post #44 of 315

I have a 8" Global chef's that I use most often, but I also find myself using my Forschner rosewood chef's quite a bit as well.

"We make our food; thereafter, our food makes us." - Winston Churchill (with a slight modification)
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"We make our food; thereafter, our food makes us." - Winston Churchill (with a slight modification)
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post #45 of 315

8" Global G2 here, and I love it. If you like the steel and thin blade but not the handle, you allso have the GF series which has a 8" chefs knife aswell. that one is more similar to MAC Professional with dimples. All 3 are excellent knives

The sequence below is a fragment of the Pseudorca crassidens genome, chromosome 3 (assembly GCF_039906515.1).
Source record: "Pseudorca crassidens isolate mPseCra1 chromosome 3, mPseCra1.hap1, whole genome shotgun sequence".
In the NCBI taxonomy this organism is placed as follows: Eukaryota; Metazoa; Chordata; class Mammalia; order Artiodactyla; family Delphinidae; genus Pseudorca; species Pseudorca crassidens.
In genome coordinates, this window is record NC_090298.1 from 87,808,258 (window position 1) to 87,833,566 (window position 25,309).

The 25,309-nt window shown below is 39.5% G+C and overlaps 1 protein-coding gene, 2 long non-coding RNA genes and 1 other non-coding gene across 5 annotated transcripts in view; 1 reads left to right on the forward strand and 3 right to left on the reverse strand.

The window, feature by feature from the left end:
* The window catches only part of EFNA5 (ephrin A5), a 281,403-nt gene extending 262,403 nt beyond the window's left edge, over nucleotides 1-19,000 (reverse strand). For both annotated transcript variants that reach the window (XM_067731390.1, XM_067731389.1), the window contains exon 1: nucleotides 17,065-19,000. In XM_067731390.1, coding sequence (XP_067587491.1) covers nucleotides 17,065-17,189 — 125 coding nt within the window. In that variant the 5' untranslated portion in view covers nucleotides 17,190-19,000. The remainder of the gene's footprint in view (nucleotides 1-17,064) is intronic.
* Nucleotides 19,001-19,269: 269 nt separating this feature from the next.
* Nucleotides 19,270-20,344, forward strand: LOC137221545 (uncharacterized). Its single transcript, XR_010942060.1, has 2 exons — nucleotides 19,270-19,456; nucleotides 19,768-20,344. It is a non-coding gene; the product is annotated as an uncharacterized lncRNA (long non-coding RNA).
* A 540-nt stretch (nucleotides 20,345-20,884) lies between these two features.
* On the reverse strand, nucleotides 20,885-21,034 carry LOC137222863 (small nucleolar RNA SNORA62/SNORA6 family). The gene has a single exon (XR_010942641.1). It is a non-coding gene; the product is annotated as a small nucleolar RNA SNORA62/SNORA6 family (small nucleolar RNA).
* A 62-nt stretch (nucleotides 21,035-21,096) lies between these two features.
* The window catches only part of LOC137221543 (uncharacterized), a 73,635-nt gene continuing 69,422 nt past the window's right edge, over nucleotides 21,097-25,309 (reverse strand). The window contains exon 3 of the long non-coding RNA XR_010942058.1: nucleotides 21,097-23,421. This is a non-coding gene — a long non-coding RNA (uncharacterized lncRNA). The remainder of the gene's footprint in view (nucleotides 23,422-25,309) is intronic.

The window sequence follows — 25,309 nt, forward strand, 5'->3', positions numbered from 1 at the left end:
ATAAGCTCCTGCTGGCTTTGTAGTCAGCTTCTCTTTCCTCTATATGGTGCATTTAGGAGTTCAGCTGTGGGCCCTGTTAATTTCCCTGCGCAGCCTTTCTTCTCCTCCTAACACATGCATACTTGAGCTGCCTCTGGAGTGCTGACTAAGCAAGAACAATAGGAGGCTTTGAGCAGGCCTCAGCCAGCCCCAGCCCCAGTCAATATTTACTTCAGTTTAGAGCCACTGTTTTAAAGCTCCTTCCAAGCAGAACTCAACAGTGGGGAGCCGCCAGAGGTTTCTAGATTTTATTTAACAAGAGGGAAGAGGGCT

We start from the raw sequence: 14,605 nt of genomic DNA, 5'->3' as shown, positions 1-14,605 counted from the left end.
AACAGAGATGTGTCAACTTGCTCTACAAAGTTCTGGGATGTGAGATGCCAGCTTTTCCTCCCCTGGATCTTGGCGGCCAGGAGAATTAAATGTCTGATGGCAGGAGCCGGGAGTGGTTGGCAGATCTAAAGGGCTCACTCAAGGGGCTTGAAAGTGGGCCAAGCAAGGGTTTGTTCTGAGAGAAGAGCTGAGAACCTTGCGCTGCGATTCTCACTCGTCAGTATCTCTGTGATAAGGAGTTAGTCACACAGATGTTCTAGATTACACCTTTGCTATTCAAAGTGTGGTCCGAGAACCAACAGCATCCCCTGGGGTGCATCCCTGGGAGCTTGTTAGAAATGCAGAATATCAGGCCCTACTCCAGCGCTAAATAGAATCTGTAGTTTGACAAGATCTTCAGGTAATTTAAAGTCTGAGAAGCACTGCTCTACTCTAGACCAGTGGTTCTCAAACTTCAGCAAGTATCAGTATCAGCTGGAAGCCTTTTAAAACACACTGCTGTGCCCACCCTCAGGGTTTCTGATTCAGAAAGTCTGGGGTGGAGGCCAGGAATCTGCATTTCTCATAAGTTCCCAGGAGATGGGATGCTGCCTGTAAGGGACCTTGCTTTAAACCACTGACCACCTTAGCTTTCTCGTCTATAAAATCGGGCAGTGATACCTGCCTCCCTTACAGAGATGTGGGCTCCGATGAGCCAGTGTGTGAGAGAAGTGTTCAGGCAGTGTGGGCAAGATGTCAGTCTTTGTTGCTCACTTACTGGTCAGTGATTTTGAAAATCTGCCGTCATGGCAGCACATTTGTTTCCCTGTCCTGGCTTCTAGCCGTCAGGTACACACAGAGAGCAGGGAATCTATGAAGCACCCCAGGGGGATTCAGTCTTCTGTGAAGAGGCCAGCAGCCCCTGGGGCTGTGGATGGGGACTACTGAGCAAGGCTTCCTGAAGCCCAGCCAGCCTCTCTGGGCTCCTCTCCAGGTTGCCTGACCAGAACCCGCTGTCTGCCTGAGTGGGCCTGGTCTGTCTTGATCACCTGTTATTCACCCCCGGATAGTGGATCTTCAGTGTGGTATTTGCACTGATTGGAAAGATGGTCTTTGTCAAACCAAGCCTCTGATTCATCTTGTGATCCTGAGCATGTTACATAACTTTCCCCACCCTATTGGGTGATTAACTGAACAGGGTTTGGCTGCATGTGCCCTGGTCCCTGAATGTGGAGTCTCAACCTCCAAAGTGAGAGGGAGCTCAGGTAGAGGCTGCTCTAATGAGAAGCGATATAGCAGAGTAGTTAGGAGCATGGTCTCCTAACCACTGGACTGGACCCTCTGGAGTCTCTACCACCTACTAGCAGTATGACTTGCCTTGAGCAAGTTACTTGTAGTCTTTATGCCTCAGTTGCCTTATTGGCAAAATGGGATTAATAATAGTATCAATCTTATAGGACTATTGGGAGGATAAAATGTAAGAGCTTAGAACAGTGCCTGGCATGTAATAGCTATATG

And one think im noticing here, there's a lot of converts from European to Japanese knives, but not the other way around. ;) Except for my stupid roommate chef which has had pretty much all the japanese ones allready and now wants a WUSTHOF 8" for his next. I keep telling him that knife is simply not sharp but he's still gonna buy it once he snaps his next Global =p (And unfortunantly, quite a lot of people have had them snap over these past 25 years. But that might just count for other knives aswell)

post #46 of 315

Wait... hang on. He wants to move from Global to Wusthof? And there is serious danger of him snapping the thing? Jeepers.

 

Normally, you'd say, "just hand him a truly sharp Japanese knife" -- not a Global but a major-league player -- but with this guy, who knows?

 

My suggestion is, encourage him to buy Forschner and Dexter Russell: same quality he's apparently looking for, but MUCH cheaper.

post #47 of 315